The chase for free agent Bryce Harper seems to be down to three teams: the Phillies, the Dodgers and the White Sox. You’ll notice the Yankees are not one of the finalists (see video below for analysis on whether they are in fact interested in him or not).
We’re not going to try to hedge our bets on where he’ll land; we’ll leave that to our readers that love a good wager. No, we’re going to stick to what the winning team will be getting in Harper — both the good and the bad that comes with him.
For starters, at the beginning of September, we expressed concern with his strikeout rate, even though he had just wrapped up a really big month.
Harper wound up whiffing nearly a quarter of the time, and while he did jack up his walk rate, a sub-.250 BA for the second time in three years has to be cause for worry for his both his Fantasy owners and his prospective employers.
Of course, from the White Sox’s perspective, landing Harper would give this rebuilding team instant credibility and really drive forward their move from a team of the future to a team of the present. He’s young enough (26) to still be the focal point of the organization as the team’s massive collection of prospects mature into big leaguers.
Still, there’s really no indication of which way Harper is leaning, even if ChiSox fans are drooling at the prospect of their team signing him. The Phillies remain the apparent favourite, and if not them, the Dodgers seem most likely. But yes, the Pale Hose are truly in the mix, and the team has the money to make it a reality.
But beyond any performance concerns, what about Harper’s attitude? No team can make this kind of investment and turn a blind eye to the history of issues that have surrounded him. Early in his career, his maturity and professionally were questioned by those close to the Nats, especially after he failed to run to first base — an episode that so irritated then manager Matt Williams that he benched the youngster.
Of course, we all remember what happened very publicly in 2014 when Harper so enraged teammate Jonathan Papelbon that the two came to blows and the veteran reliever would up wrapping his hands around Harper’s neck in a Homer-strangling-Bart moment. Only this was no animated television show. This actually happened, and was caught on camera for the world to see.
Those character issues aside, let’s talk about what Harper can do on the field.
This season, he stayed healthy enough to set a career high in at-bats (despite drawing a career high 130 walks), but his ISO dipped. It was still excellent, just not as good as the year before, despite the fact that he should be heading towards his power prime. Shockingly, 2018 marked his first 100-RBI season, but overall he wasn’t as effective (wRC+ of 135) as he’d been in 2017.
All told, Harper earned 3.5 WAR — the fifth highest total of his seven-year career. Does the equivalent of 3.5 wins sound like it’s worth it when you’re looking at doling out at least $300 million (probably closer to $400 million)? If we’re talking about the 2015 version (9.3 WAR), that’s an easy call, but which Harper are you going to get?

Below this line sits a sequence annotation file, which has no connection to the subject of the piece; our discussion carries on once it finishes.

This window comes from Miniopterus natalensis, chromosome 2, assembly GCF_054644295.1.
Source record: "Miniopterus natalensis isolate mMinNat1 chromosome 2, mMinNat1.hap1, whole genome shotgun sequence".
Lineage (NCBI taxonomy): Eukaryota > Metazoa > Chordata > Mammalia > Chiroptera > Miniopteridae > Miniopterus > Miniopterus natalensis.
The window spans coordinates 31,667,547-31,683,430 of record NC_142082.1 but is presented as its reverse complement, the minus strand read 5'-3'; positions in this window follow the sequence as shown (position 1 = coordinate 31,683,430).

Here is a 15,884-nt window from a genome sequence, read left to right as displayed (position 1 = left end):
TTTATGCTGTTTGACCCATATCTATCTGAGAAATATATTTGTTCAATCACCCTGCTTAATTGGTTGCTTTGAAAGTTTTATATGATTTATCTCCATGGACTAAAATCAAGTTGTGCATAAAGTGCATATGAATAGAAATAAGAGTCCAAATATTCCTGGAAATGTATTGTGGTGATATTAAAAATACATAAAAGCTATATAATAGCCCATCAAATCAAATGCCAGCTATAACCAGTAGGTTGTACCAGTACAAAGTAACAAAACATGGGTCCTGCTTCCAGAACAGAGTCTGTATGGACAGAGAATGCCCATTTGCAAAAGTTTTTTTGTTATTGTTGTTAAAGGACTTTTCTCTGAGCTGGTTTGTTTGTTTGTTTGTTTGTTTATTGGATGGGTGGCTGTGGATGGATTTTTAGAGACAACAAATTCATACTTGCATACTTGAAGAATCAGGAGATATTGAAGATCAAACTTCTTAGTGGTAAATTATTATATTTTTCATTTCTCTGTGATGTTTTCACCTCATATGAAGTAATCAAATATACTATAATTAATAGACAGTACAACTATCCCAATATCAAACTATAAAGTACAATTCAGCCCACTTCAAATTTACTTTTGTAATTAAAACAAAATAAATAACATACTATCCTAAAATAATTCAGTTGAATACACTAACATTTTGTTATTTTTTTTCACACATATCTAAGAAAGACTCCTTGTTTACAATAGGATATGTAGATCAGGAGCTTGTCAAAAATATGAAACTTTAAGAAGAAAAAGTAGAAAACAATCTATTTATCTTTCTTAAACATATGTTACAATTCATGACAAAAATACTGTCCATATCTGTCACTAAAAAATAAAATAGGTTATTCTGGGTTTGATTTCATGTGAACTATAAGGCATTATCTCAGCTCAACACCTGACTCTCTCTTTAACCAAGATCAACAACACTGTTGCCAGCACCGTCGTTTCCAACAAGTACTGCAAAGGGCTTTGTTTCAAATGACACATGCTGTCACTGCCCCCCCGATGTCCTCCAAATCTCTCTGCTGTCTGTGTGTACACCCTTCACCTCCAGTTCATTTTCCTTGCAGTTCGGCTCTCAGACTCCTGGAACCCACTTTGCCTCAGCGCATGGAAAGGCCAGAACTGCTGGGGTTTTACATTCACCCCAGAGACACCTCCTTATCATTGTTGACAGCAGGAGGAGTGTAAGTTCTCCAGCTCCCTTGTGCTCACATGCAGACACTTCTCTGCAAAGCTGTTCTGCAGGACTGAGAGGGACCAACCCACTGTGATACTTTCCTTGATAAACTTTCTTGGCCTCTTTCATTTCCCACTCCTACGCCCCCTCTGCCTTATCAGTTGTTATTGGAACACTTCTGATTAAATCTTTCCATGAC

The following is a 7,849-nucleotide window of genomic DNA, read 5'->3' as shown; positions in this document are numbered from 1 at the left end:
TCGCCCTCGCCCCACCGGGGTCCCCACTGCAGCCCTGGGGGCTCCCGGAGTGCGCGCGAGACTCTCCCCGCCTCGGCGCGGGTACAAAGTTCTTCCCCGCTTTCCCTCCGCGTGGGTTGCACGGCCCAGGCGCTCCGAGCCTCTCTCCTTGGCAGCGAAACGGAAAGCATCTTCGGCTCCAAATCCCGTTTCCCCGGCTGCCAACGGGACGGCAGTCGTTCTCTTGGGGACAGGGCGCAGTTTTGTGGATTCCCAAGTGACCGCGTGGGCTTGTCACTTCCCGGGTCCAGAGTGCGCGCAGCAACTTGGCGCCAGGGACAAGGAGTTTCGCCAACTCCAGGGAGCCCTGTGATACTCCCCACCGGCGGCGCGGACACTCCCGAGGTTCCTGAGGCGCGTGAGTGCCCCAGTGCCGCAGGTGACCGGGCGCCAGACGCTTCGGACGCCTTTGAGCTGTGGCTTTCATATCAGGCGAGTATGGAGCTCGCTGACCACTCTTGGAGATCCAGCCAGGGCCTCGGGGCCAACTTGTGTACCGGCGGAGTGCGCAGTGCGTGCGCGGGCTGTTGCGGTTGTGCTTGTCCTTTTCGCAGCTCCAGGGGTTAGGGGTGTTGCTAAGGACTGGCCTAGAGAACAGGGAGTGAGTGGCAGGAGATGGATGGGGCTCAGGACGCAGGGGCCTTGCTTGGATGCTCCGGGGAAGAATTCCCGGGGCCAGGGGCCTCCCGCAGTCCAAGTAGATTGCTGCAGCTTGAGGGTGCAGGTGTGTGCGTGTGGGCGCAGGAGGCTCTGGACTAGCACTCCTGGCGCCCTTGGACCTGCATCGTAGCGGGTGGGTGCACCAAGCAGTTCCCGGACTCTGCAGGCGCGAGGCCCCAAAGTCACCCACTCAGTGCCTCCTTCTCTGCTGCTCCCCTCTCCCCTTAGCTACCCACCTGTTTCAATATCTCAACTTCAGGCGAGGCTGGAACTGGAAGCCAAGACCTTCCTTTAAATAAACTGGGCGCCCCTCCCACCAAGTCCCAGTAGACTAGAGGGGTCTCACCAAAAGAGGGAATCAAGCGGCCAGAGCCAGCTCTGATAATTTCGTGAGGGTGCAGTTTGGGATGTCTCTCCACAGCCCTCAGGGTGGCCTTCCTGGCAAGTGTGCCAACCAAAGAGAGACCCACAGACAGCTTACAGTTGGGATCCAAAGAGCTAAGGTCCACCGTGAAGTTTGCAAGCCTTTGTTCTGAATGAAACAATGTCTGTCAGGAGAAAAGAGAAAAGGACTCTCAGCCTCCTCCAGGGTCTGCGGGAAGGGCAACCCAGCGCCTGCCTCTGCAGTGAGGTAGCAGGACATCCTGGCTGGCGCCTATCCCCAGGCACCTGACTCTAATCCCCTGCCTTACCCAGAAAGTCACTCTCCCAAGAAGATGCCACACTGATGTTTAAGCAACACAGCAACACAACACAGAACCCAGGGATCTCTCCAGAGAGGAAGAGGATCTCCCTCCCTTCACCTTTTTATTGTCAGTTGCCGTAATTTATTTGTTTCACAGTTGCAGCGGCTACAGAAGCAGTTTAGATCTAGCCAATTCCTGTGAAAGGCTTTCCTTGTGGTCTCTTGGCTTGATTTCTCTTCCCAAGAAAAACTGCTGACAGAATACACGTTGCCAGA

Let’s assume the White Sox land him. Dynasty league owners should note that Harper will be moving from one of the best hitter’s parks in the majors to one of the worst, and that could hurt his BA even more. His power would also be greatly affected by such a move; Nationals Park ranked No. 5 in terms of homer rate in 2018, while Guaranteed Rate Field was in the bottom half.
So while there may yet be developmental growth in his game given his still tender age, and some BA bounce back should be expected based on a lower than usual BABIP (.289), much of that may be negated by the park factors. Harper hit 34 bombs last year, a number beefed up a bit by a higher than usual HR/FB rate, so even considering more natural growth as he enters his power prime, some of that may be reversed by a slight HR/FB rate regression and the dramatic park factor difference.
With or without him, the White Sox are still about two years away from turning the corner into contention. It would be fascinating to see how the fiery Harper reacts to being in a losing environment.
The bottom line is that while he would pay dividends for the White Sox in terms of accelerating the rebuilding process, it may ultimately be a contract that will be tough to justify over its final few seasons.
RotoRob Tune of the Day
French singer-songwriter Alain Souchon has been around forever, churning out 15 albums since his debut in 1971. From his 1999 album Au Ras Des Paquerettes comes “Rive Gauche” (translated in English as “Left Bank.”
Now it’s your turn. Let us know in the comments below where you think Harper will land and how he’ll perform there.